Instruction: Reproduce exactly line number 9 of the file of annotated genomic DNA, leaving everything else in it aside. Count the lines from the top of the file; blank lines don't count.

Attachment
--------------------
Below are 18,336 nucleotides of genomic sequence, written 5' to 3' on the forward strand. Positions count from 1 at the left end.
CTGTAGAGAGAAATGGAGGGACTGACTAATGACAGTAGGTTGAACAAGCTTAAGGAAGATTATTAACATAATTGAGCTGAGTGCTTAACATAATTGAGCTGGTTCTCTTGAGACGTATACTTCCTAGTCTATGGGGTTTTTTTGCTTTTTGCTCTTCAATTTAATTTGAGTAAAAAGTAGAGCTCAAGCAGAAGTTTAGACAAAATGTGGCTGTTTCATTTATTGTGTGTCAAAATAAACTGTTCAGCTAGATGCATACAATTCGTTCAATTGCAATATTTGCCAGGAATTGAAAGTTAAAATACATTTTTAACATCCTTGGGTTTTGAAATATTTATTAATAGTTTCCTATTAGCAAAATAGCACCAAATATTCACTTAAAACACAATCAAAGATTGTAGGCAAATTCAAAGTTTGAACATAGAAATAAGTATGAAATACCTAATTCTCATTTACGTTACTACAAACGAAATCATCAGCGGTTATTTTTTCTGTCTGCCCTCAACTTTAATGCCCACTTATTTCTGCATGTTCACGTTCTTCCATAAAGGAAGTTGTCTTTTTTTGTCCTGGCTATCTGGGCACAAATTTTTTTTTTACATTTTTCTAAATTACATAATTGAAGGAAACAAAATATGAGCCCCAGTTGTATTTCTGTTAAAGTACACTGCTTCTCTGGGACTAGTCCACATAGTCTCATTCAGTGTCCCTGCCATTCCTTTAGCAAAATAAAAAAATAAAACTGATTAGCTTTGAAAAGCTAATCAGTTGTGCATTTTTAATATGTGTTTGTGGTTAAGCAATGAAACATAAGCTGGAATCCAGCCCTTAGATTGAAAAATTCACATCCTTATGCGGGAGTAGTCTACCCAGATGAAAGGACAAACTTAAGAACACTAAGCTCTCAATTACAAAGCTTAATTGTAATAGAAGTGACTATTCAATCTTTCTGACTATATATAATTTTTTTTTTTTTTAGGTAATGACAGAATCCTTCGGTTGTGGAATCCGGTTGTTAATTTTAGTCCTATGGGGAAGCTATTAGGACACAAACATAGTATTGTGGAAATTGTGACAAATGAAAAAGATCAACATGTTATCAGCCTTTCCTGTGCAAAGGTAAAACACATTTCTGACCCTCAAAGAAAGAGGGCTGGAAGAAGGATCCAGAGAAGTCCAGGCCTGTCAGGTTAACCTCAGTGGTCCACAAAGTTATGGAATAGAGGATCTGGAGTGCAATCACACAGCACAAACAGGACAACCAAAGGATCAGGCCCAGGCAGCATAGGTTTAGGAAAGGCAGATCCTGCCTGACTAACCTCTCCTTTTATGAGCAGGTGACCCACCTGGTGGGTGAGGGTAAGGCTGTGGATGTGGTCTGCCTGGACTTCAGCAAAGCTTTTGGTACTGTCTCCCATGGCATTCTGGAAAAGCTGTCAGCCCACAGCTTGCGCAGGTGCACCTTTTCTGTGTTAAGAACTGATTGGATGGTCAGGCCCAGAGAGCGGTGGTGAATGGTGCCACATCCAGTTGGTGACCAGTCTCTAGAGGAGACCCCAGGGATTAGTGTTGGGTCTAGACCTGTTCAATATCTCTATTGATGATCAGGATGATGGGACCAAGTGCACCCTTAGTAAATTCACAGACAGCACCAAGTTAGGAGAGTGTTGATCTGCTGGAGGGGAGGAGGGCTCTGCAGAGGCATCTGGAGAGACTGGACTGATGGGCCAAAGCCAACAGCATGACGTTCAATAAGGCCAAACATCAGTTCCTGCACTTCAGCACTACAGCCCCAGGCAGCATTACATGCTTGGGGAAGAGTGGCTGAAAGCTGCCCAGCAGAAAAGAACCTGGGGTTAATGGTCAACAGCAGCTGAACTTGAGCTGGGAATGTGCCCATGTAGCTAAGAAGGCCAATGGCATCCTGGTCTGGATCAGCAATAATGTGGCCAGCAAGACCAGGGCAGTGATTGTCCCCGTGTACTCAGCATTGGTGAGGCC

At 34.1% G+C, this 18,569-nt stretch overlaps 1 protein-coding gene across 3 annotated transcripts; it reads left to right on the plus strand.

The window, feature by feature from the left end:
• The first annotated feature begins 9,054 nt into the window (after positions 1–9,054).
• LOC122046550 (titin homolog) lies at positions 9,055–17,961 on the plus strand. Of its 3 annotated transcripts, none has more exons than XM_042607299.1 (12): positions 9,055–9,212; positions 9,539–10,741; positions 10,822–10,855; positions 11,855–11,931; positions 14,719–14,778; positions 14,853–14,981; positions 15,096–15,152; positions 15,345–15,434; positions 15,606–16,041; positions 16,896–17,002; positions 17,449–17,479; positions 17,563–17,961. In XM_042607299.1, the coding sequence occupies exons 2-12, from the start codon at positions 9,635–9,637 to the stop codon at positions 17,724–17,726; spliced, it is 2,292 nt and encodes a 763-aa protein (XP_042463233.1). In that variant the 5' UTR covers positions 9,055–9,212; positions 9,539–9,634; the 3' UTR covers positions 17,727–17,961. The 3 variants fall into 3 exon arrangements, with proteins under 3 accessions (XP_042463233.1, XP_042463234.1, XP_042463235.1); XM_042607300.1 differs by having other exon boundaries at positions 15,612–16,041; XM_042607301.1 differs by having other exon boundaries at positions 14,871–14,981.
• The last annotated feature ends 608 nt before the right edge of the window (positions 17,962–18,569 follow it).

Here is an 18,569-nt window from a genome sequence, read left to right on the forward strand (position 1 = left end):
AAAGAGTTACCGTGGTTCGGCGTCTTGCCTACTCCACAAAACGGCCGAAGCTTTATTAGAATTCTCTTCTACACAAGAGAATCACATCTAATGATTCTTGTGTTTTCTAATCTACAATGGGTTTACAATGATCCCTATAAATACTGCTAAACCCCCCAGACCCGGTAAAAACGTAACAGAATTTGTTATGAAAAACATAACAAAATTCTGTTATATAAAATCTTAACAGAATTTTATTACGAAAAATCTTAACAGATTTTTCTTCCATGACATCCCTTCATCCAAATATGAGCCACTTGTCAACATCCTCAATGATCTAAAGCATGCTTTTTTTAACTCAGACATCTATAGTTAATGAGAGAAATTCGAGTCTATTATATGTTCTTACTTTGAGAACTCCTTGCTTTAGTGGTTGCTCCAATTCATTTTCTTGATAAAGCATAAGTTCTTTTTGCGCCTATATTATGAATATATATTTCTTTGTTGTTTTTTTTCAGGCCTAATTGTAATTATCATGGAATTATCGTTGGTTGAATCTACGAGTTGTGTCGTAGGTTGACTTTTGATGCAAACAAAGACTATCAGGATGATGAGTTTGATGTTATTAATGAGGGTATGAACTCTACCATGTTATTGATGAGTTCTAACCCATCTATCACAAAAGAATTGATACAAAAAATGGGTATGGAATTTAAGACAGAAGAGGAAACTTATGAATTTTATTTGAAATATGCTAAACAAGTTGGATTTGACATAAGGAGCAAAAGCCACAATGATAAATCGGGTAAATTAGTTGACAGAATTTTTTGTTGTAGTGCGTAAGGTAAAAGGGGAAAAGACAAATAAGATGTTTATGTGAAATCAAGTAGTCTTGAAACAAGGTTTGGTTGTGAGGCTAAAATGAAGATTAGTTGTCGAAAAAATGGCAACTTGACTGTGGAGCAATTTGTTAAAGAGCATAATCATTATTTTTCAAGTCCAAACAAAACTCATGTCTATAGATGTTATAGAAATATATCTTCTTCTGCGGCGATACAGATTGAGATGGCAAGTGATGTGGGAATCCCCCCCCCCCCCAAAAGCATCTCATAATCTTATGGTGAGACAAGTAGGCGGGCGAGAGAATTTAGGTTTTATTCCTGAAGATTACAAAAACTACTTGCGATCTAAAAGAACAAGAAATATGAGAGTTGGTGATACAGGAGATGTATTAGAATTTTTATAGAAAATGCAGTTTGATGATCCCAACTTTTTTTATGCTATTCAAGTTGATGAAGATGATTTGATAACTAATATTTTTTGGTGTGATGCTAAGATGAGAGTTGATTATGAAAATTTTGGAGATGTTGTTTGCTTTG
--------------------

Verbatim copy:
AAAGAGTTACCGTGGTTCGGCGTCTTGCCTACTCCACAAAACGGCCGAAGCTTTATTAGAATTCTCTTCTACACAAGAGAATCACATCTAATGATTCTTGTGTTTTCTAATCTACAATGGGTTTACAATGATCCCTATAAATACTGCTAAACCCCCCAGACCCGGTAAAAACGTAACAGAATTTGTTATGAAAAACATAACAAAATTCTGTTATATAAAATCTTAACAGAATTTTATTACGAAAAATCTTAACAGATTTTTCTTCCATGACATCCCTTCATCCAAATATGAGCCACTTGTCAACATCCTCAATGATCTAAAGCATGCTTTTTTTAACTCAGACATCTATAGTTAATGAGAGAAATTCGAGTCTATTATATGTTCTTACTTTGAGAACTCCTTGCTTTAGTGGTTGCTCCAATTCATTTTCTTGATAAAGCATAAGTTCTTTTTGCGCCTATATTATGAATATATATTTCTTTGTTGTTTTTTTTCAGGCCTAATTGTAATTATCATGGAATTATCGTTGGTTGAATCTACGAGTTGTGTCGTAGGTTGACTTTTGATGCAAACAAAGACTATCAGGATGATGAGTTTGATGTTATTAATGAGGGTATGAACTCTACCATGTTATTGATGAGTTCTAACCCATCTATCACAAAAGAATTGATACAAAAAATGGGTATGGAATTTAAGACAGAAGAGGAAACTTATGAATTTTATTTGAAATATGCTAAACAAGTTGGATTTGACATAAGGAGCAAAAGCCACAATGATAAATCGGGTAAATTAGTTGACAGAATTTTTTGTTGTAGTGCGTAAGGTAAAAGGGGAAAAGACAAATAAGATGTTTATGTGAAATCAAGTAGTCTTGAAACAAGGTTTGGTTGTGAGGCTAAAATGAAGATTAGTTGTCGAAAAAATGGCAACTTGACTGTGGAGCAATTTGTTAAAGAGCATAATCATTATTTTTCAAGTCCAAACAAAACTCATGTCTATAGATGTTATAGAAATATATCTTCTTCTGCGGCGATACAGATTGAGATGGCAAGTGATGTGGGAATCCCCCCCCCCCCCAAAAGCATCTCATAATCTTATGGTGAGACAAGTAGGCGGGCGAGAGAATTTAGGTTTTATTCCTGAAGATTACAAAAACTACTTGCGATCTAAAAGAACAAGAAATATGAGAGTTGGTGATACAGGAGATGTATTAGAATTTTTATAGAAAATGCAGTTTGATGATCCCAACTTTTTTTATGCTATTCAAGTTGATGAAGATGATTTGATAACTAATATTTTTTGGTGTGATGCTAAGATGAGAGTTGATTATGAAAATTTTGGAGATGTTGTTTGCTTTG